- Author: Joey Mayorquin, Mohamed Nouris, Akif Eskalen and Florent Trouillas
Figure 1: Citrus shoot dieback (top) and gummosis (bottom) caused by Colletrotrichum.
A new disease of citrus has been found in the main growing regions of the Central Valley of California. The causal agents of this disease were identified as species of Colletotrichum, which are well-known pathogens of citrus and other crops causing anthracnose diseases. Several growers and nurserymen in various orchards in the Central Valley first noticed the disease in 2013. Symptoms include leaf chlorosis, crown thinning, gumming on twigs and shoots dieback, and in severe cases, death of young trees. The most characteristic symptoms of this disease are the gum pockets, which appear on young shoots either alone or in clusters and the dieback of twigs and shoots (Fig.1). Field observations indicate that symptoms initially appear during the early summer months and continue to express until the early fall. These symptoms were primarily reported from clementine, mandarin, and navel orange varieties. In order to determine the main cause of this disease, field surveys were conducted in several orchards throughout the Central Valley. Isolations from symptomatic plant samples frequently yielded Colletotrichum species. Morphological and molecular phylogenetic studies allowed the identification of two distinct species of Colletotrichum (Colletotrichum karstii and Colletotrichum gloeosporioides) associated with twig and shoot dieback. Interestingly, these Colletotrichum species were also isolated from cankers in larger branches. Although C. gloeosporioides is known to cause anthracnose on citrus, a post-harvest disease causing fruit decay, it has not been reported to cause shoot dieback of citrus. C. karstii however has not been reported previously from citrus in California and our research team is currently conducting field and green house studies to determine the pathogenicity of this species in citrus. At present, it is unclear how widespread this disease is in California orchards or how many citrus varieties are susceptible to this disease. Pest control advisors are monitoring citrus trees for the presence of the disease in the Central Valley (particularly clementine, mandarin, and navel varieties) during the early summer months. Continuing research led by Dr. Akif Eskalen in collaboration with Dr. Florent Trouillas is focused on further understanding the biology of the fungal pathogens as well as factors influencing disease expression in order to develop management strategies against this emerging disease.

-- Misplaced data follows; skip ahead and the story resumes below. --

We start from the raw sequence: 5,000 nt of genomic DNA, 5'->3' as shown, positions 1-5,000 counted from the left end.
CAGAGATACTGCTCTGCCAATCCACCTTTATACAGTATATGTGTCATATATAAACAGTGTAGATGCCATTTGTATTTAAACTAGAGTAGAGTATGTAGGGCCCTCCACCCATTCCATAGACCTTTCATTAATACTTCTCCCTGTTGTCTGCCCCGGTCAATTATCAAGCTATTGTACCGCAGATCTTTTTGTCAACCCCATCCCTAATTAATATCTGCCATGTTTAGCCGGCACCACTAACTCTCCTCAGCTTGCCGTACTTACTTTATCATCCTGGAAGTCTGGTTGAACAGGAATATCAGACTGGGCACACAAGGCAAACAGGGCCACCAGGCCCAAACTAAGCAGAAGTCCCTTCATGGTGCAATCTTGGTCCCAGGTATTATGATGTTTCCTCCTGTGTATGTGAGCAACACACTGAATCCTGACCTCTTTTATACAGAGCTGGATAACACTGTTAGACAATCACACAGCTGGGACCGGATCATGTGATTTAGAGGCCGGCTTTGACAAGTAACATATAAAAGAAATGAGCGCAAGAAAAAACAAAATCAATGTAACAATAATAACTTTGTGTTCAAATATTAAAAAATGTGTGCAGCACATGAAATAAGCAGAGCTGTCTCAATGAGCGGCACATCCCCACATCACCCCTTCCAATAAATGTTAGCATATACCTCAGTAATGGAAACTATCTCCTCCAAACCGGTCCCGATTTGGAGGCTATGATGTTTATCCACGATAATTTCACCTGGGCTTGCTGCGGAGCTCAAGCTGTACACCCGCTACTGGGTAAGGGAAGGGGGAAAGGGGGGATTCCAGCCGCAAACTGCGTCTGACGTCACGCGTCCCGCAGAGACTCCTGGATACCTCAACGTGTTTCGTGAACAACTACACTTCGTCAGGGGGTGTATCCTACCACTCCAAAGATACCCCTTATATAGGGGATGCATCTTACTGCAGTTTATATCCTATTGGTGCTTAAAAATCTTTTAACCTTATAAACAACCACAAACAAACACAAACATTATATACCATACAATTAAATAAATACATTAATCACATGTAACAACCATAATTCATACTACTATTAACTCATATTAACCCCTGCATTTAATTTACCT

- Author: Sonia Rios
In the fall of 2016 growers in the Coachella desert have been experience very puzzling symptoms on their grapefruit trees. One incident, symptoms the tree had gumming oozing from the branches (Fig. 1). Usually if it were oozing from the stump it would be a root disease such as Phytophthora spp. After photos and branch samples were taken to the Plant Pathologist at University of California, Riverside, Dr. Akif Eskelan, results determined that the trees had branch canker and Hendersonula Disease.